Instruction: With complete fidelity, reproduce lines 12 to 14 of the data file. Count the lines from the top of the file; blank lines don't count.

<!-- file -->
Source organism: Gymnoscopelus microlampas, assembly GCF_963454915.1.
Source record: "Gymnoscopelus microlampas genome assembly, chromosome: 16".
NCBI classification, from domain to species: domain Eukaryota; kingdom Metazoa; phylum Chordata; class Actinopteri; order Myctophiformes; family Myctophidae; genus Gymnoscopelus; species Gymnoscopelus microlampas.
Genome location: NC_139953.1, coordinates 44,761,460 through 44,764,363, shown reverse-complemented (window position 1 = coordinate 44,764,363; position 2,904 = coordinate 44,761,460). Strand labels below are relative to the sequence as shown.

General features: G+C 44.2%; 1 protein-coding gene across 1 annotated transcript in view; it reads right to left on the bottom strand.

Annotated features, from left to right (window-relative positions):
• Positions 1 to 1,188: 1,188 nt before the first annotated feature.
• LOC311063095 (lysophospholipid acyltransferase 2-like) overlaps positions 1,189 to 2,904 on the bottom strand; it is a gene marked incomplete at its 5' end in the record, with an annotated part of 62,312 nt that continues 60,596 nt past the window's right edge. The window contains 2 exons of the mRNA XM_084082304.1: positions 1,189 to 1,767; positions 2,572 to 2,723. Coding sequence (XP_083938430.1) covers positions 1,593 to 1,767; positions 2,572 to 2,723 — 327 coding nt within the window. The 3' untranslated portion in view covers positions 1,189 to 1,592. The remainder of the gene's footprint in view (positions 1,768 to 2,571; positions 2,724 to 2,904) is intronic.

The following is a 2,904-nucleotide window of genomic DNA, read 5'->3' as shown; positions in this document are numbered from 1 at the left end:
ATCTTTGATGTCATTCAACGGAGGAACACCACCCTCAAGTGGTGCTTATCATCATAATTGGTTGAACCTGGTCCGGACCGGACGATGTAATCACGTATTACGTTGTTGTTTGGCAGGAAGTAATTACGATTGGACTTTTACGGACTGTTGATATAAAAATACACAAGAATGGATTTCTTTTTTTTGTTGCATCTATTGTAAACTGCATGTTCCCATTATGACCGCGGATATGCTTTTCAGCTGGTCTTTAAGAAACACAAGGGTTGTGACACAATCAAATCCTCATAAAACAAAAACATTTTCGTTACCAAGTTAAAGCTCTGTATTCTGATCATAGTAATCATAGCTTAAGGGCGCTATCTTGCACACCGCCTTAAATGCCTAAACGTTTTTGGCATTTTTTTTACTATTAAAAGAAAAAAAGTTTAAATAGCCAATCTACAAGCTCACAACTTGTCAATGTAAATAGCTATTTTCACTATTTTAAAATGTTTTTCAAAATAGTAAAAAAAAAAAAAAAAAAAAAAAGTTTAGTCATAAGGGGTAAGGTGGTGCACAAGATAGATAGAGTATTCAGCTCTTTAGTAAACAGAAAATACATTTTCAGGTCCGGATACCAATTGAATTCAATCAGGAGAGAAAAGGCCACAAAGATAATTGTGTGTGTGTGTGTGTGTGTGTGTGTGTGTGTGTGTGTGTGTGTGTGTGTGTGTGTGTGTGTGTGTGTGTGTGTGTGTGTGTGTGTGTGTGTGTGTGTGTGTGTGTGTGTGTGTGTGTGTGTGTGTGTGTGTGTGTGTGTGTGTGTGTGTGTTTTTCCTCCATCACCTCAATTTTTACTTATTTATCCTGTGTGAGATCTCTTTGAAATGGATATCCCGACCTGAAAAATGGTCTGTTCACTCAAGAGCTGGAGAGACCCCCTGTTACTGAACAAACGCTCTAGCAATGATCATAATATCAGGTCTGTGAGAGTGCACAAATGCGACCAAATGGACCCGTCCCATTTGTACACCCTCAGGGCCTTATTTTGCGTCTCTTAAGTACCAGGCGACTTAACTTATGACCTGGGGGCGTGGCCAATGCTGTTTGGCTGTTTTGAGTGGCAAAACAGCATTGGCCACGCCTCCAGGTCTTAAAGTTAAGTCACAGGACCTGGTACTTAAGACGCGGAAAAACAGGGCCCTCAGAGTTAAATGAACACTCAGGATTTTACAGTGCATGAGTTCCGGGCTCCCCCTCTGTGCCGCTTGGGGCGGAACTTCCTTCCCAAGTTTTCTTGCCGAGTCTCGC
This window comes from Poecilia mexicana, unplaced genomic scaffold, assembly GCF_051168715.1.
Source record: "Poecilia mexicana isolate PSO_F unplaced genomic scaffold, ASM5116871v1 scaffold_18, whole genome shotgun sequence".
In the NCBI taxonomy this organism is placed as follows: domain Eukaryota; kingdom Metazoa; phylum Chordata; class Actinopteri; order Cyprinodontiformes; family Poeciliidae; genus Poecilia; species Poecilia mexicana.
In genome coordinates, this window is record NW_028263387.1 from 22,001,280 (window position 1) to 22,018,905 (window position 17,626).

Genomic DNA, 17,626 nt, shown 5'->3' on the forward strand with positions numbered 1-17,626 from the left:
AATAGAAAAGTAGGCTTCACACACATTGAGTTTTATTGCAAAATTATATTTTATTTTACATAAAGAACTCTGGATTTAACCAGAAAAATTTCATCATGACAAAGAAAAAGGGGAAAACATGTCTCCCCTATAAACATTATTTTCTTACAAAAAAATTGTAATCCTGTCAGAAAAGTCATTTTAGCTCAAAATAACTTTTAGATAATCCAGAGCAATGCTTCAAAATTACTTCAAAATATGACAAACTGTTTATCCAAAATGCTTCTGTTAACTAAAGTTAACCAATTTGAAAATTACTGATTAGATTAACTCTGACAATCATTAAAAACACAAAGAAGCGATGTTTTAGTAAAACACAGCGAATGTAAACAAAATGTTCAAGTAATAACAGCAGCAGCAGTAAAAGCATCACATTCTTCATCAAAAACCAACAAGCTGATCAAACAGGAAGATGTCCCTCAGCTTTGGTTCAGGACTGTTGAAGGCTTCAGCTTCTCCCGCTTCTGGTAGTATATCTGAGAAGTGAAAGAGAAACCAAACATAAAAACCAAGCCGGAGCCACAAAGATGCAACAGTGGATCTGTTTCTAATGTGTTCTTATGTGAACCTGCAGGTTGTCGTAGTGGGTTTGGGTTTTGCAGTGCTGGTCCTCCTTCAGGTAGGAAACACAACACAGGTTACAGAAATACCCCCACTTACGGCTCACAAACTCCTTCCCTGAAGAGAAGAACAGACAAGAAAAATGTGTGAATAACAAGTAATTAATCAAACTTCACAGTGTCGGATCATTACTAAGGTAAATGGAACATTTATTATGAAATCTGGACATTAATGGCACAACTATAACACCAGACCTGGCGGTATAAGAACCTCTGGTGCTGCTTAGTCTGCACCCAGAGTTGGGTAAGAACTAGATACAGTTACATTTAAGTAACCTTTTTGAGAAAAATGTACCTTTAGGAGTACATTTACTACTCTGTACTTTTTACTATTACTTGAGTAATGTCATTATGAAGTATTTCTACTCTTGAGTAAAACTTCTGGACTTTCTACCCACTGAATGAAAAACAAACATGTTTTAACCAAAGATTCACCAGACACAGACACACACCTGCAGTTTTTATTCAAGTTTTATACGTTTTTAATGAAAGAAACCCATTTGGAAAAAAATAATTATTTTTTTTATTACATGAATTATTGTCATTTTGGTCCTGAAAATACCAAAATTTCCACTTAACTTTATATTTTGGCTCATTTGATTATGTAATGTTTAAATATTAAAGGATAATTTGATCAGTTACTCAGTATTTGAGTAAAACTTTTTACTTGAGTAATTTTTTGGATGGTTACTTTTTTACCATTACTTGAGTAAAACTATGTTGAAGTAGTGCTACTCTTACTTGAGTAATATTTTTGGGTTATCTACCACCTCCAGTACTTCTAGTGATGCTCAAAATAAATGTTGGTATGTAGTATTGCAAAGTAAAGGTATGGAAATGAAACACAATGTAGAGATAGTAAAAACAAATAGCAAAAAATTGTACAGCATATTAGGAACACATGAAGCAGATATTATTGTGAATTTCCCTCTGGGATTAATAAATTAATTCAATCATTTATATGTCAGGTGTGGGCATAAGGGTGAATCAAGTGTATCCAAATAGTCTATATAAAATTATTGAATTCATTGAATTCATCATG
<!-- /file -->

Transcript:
Source record: "Poecilia mexicana isolate PSO_F unplaced genomic scaffold, ASM5116871v1 scaffold_18, whole genome shotgun sequence".
In the NCBI taxonomy this organism is placed as follows: domain Eukaryota; kingdom Metazoa; phylum Chordata; class Actinopteri; order Cyprinodontiformes; family Poeciliidae; genus Poecilia; species Poecilia mexicana.
In genome coordinates, this window is record NW_028263387.1 from 22,001,280 (window position 1) to 22,018,905 (window position 17,626).